- Do you need to include options so you can drill down into data for each event?
- Have more qualitative than quantitative questions – show people you care what they think of the event.
- Have at least one open question to enable people to be creative – it should feel like a conversation not a check-list.
- The tone should be the same as the event’s general communication campaign – be friendly.
- Imagine asking the questions to a range of people yourself – are they comfortable to ask?
- Consider when and how people might engage with the survey - are you capturing anticipation before an event or their assessment afterwards?
- Are they likely to be in a group at an event talking to an interviewer or encounter this online, possibly alone?
- What format do you need the information in order to tell the story you want about the event?
There are a number of different ways to phrase questions, which will enable you to show and share the rich data in a number of ways including closed choices such as multiple-choice, check-boxes, linear scale and drop-down menu; and open choices such as short descriptions and paragraphs.
Closed questions quantify answers so they can be shared as graphs and charts.
Open questions will provide you with a richer more personal impression of your festival. Personal testimonies and quotes can be used to enrich your evaluation. For Hastings we asked respondents to provide one word to describe their experience of the festival. We could then put this into the Wordle app in order to paint a word picture of the event. These can be a simple but powerful tool in assessing the experiential impact of your festival.
Respondents can interact with the survey in two ways:
- Live– through a conversation with a volunteer who can fill in the survey online.
- Online – via links provided on social media and web platforms.
The most effective campaign will combine both methods – you should never rely on self-directed online surveys alone.
For the ‘Live’ surveys,
- Ensure that volunteers feel confident about the online survey form. Provide training and ensure they have the right tools for the job. They will need a smartphone or pad with sufficient Wi-Fi or data coverage.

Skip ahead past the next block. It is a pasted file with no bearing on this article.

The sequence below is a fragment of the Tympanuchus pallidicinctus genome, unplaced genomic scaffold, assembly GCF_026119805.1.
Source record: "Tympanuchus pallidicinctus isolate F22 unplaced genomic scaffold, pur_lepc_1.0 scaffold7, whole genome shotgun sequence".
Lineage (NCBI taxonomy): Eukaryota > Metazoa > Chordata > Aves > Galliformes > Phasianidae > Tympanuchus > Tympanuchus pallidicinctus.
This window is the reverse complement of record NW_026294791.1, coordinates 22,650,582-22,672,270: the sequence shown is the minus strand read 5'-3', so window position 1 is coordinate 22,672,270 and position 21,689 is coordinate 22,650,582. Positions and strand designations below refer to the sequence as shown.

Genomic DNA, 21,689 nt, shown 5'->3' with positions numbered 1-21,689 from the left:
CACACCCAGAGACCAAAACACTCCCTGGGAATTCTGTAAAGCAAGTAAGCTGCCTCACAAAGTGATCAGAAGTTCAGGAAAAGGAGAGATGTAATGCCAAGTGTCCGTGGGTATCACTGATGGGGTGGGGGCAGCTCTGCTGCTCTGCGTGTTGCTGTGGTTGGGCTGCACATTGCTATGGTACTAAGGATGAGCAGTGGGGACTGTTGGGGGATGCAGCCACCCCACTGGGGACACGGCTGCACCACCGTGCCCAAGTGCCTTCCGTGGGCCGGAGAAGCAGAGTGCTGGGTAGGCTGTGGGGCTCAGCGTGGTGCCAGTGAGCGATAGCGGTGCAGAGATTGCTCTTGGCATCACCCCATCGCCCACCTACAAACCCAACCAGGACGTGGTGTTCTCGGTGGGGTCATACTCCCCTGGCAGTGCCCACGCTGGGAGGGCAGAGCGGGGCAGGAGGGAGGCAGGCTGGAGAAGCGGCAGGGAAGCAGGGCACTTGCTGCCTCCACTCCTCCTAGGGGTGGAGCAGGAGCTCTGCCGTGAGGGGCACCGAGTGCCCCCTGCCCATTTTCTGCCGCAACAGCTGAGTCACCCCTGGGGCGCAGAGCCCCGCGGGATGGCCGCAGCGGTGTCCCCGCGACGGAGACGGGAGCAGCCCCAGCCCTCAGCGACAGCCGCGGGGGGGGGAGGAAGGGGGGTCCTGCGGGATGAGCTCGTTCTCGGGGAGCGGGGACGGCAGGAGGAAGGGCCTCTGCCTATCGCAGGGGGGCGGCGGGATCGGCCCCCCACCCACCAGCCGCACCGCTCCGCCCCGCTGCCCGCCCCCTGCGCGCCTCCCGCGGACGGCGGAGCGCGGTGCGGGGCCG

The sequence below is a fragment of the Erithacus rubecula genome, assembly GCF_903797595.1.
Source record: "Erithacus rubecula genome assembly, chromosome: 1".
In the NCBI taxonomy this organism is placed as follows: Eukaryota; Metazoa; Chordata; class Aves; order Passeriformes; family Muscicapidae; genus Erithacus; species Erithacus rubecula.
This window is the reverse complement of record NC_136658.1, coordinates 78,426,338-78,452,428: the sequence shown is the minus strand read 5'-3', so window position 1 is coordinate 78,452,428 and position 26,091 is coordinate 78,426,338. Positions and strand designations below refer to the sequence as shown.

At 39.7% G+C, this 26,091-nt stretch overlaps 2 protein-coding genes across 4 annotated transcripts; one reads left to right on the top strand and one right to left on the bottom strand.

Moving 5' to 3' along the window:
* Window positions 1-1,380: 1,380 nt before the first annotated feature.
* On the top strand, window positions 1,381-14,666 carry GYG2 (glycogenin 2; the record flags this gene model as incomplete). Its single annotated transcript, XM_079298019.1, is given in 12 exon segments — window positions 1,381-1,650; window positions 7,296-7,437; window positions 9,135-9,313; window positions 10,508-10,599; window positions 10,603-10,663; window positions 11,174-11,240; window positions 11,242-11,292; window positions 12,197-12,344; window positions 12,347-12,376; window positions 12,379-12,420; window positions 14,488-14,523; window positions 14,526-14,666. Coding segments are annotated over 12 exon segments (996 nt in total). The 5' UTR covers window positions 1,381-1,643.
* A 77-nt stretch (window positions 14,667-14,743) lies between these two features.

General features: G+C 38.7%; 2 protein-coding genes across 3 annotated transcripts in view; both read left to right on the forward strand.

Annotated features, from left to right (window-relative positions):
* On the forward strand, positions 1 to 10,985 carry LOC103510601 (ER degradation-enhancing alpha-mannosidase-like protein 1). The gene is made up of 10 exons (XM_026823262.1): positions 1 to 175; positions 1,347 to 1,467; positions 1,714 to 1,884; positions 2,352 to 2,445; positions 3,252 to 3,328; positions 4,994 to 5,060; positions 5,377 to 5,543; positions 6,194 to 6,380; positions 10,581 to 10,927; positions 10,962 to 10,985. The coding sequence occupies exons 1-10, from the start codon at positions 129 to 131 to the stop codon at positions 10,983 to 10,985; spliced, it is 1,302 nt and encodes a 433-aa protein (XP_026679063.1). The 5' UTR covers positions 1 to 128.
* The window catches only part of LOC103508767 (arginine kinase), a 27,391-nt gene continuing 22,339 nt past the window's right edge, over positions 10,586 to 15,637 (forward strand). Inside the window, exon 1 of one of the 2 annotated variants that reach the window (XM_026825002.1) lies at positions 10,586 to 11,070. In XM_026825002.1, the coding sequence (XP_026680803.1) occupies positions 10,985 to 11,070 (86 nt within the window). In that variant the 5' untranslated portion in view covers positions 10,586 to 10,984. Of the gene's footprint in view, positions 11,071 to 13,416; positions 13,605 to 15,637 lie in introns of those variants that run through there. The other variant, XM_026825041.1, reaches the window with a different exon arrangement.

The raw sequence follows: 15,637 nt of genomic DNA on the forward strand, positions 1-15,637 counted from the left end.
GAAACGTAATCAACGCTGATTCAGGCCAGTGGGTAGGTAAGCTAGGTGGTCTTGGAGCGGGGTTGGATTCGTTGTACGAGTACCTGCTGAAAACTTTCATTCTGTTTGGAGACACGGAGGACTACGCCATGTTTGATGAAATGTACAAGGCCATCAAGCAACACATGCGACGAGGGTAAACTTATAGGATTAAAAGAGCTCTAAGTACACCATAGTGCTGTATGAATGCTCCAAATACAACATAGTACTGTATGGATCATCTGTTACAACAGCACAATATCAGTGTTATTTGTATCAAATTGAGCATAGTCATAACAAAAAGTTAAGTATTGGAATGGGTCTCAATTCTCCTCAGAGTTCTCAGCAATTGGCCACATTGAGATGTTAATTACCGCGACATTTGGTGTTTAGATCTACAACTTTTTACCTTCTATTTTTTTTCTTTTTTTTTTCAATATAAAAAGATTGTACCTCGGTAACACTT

- Ensure volunteers are aware of any ethical issues and ensure that full consent is provided by respondents.
- Make sure volunteers are visibly part of the event team – you could provide them with t-shirts or a lanyard and event ID.
- Pair volunteers up at events so that they have support – and can chose to gamify the survey collection.
- Brief volunteers to use their judgement to chose a range of different people to try and be as representative of the audience as they can.
- Ask volunteers to also capture photographs and films of the event with their smart-phone / pad.
- Ensure that volunteers make themselves known to the on site event organiser at the beginning and end of their shift. This should form part of our event risk assessment.
- Always make sure that they have an event mobile number to call if they are concerned and that you have details of their name, address and who should be contacted in an emergency. This should form part of your safety procedures for all staff and volunteers.
For the On-line surveys,
- Ensure that the survey is visible on your web-site and across all your social media platforms.
- Keep reminding your target respondents of the value of the evaluation – and reminding them of the importance of the survey.
- Incentivise and encourage participation through competitions and premium offers.
- Send out the survey to your mailing list – and if you don’t have one then consider setting one up. MailChimp offers a free subscription for lists of under 2000.
Social media can also be a powerful tool in capturing and conveying an experiential narrative of your event. Remember the following tips:
- Integrate your evaluation plans into your whole communication strategy and campaign.
- Have a clear lead for social media will be responsible for monitoring and evaluating communication, before, during and after the event.
- Take a lead in social media– make sure that you have a clear identity on all platforms that will be relevant to who you want to engage with.
- Make sure that there is a simple and memorable hashtag (#) used on all platforms.
- Ensure this # is visible on print, online and physically at the events.
- Incentivise and encourage social media activity through competitions and premium offers.
- Make use of the in-built analytics for platforms.
- Use online platforms to ‘storify’ the event.
Social Media Analytics:
Arts and culture evaluation toolkit